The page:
Is there a need (or procedural requirement) to install a splitter if there isn't going to be any cable TV service?

Thanks


NetFixer
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said by oneirodyne:

Thanks to all,
Is there a recognized, optimal cable that an installer would like to see?

Or if there isn't, would Belden 7915a be acceptable? I can order this, or any of the similar Belden coax models (7016a or 1694a) from at least one online supplier, preterminated with weatherproof Thomas & Betts compression connectors.

Belden 7915a
"18 AWG solid .040" bare copper conductor, gas-injected foam polyethylene insulation, Duobond® + aluminum braid shield (77% coverage), PVC jacket"

Is there a need (or procedural requirement) to install a splitter if there isn't going to be any cable TV service?

Thanks

The Belden coax should be perfect.

There is no requirement for a splitter if you are only connecting the service to a single cable modem. In fact, if you so desire, you can just run your wall feed through cable directly to the modem without even using a wall mounted jack. Comcast installers in my experience actually do that quite often when only a single inside device is being connected. The original connection in my apartment was done that way, but I installed a wall jack myself both for appearance and to have a convenient easily disconnected inside demarc.
--
We can never have enough of nature.
We need to witness our own limits transgressed, and some life pasturing freely where we never wander.

oneirodyne

join:2004-09-03
Marietta, GA
Thanks, you described what I am after. I am hoping to have an unbroken short run of coax from the box outside to my cable modem, both of which will be my responsibility and right to install and maintain. It won't be as neat and tidy as cable running through the wall to a jack, but I'll be able to maintain it myself quickly and easily.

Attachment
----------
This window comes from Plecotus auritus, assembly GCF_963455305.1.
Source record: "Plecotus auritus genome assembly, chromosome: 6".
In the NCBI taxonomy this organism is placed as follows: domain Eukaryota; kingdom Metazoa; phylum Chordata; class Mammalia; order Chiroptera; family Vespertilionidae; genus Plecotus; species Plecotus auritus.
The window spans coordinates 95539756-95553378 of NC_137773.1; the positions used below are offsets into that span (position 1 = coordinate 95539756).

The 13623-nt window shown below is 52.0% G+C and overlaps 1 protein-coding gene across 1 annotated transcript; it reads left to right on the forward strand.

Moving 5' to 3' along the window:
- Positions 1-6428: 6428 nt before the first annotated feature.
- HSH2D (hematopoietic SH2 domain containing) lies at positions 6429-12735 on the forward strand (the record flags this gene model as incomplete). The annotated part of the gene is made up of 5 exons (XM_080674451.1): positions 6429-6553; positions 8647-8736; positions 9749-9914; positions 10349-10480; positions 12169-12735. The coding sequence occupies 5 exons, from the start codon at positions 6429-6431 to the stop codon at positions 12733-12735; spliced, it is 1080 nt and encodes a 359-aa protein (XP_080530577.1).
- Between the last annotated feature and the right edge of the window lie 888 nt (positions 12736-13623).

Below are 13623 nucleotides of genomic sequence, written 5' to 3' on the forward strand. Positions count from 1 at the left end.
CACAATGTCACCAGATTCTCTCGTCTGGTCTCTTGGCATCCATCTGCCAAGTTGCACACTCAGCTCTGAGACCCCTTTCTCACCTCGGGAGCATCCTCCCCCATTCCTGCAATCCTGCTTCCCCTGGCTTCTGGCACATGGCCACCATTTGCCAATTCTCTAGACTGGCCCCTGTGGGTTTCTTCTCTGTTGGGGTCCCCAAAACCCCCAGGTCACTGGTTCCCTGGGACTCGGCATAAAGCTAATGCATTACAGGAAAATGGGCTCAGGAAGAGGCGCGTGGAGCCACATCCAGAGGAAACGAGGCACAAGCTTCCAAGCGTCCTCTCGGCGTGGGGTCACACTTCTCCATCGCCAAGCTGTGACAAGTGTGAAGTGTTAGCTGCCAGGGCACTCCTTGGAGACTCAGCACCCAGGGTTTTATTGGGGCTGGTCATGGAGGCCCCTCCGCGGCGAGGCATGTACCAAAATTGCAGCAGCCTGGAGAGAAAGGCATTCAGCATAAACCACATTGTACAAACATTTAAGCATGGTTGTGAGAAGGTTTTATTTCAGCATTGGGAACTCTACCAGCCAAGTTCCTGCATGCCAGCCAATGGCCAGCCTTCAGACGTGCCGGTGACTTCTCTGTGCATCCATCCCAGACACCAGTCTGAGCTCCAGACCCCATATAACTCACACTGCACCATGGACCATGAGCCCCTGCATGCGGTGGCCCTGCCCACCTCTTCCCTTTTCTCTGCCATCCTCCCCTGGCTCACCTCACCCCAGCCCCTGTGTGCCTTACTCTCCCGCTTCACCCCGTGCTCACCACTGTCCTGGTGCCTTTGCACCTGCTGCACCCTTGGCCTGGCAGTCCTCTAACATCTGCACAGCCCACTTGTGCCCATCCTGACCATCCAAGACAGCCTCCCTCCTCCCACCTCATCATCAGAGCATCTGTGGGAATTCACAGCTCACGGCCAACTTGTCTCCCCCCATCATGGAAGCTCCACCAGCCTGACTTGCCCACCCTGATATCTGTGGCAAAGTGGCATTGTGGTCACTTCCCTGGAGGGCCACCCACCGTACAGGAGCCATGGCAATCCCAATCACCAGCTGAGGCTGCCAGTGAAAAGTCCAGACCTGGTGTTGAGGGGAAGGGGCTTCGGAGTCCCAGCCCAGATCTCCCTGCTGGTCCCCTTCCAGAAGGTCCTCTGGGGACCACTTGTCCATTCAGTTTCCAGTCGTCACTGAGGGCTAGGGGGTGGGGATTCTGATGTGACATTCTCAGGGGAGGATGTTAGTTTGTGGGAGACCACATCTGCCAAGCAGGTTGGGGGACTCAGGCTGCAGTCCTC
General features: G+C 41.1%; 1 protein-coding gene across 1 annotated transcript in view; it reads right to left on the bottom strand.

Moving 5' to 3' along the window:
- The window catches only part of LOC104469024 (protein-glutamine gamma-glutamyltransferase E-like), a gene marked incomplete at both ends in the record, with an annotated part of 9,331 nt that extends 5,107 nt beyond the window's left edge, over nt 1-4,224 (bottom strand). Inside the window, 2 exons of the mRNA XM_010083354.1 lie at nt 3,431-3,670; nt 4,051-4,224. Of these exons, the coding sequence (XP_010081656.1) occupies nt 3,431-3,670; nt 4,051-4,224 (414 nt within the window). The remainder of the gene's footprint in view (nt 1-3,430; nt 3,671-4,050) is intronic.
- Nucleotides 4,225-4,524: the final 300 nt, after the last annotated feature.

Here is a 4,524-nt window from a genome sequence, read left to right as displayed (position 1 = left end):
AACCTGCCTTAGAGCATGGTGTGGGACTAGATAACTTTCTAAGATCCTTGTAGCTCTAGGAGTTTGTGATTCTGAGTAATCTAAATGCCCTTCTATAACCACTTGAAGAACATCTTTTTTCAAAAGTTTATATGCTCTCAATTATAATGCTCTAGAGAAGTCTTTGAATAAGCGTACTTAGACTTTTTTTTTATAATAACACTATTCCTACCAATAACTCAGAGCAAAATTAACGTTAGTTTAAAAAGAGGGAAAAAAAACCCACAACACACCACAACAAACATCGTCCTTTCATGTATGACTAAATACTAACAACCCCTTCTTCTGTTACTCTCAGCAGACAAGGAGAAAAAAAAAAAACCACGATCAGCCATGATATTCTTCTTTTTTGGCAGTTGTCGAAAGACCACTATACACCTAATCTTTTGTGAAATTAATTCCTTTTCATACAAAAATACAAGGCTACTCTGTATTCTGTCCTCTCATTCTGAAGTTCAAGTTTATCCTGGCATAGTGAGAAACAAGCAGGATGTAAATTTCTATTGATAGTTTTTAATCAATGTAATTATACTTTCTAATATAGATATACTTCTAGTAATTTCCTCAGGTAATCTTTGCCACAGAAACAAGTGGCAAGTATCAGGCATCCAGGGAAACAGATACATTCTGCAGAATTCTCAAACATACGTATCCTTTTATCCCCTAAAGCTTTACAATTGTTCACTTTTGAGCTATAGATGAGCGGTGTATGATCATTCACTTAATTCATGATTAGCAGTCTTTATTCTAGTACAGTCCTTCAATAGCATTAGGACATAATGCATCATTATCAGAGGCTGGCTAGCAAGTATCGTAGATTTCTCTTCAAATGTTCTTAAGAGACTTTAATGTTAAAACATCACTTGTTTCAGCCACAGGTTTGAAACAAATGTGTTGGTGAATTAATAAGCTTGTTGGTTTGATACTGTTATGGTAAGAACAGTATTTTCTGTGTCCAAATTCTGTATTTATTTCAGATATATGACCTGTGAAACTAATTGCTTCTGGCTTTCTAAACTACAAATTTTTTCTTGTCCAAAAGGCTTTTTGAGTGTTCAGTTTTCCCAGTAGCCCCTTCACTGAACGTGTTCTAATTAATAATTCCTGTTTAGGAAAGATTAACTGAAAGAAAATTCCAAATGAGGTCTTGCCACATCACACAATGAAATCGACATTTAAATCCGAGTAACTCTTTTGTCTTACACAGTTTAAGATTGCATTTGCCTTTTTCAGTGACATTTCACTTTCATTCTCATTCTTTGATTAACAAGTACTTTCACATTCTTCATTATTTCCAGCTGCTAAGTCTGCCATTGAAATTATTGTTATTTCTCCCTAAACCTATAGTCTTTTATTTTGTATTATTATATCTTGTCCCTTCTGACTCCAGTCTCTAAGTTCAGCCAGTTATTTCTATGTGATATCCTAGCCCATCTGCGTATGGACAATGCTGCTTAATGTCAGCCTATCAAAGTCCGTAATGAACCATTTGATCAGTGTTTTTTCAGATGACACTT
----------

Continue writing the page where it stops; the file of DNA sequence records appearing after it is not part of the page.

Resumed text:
There's an old radiator pipe hole in the floor of the room at the corner where telephone and cable come to the house. Vents left in the brick foundation just below this point allow me to easily run data cable to the outside of the house. My DSL has long been hooked up this way. A short, loose run of Cat5 runs in from the NID up into this room to a whole house type splitter with no jacks or junctions in between. Another short run of Cat5 connects the modem. It's as short and clean as I can make it -even so, I have sucky DSL service now and it's been bad for months.

I can inspect the whole line to the NID for damage easily by pulling it to the outside of the house or up into the house. I can quickly check and rework all the connections since they are few and easily accessed. I can replace the whole thing if I need to with minimal time and effort. That happened once due to varmints chewing the line outside. If there's any problem I can know with certainty that it's not on my end, which is good to know when talking to tech support.


IowaCowboy
Iowa native
Premium
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Springfield, MA
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reply to oneirodyne
If you do run your own wire, use a good quality RG 6 cabling and use Snap n Seal fittings (available at Lowe's Depot). I would also go the extra mile and finish the inside outlet with a wall plate. I don't like it when installers cut corners and just pull cabling through the wall/floor and just terminate the end of it.

They will have to install a grey box (similar to a telco demarc) where the cable comes in because NEC now requires that ground blocks installed outdoors must be in a weather resistant housing. When I was living in Iowa, the cableco there installed a weatherproof box for the ground block that was large enough to house 20 ground blocks (although I think splitters now need to be in weatherproof enclosures as well).

My ground block and splitters are in the basement on the ceiling adjacent to the electrical panel.


NetFixer
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said by IowaCowboy:

I would also go the extra mile and finish the inside outlet with a wall plate. I don't like it when installers cut corners and just pull cabling through the wall/floor and just terminate the end of it.

A direct connection to the cable modem (with no intermediate wall plate splice connection) is only a "cut corner" if it is done against your wishes. The OP has already stated that a simple direct connection is exactly what is wanted in this particular case.
--
We can never have enough of nature.
We need to witness our own limits transgressed, and some life pasturing freely where we never wander.

Phil T

join:2007-10-05
Littleton, CO
reply to IowaCowboy
I just had a new install (internet only) and they did not install a box. They did install a the ground block and ground rod but just bolted it to the siding. They used my RG6 that I had run from the modem and put on their connectors.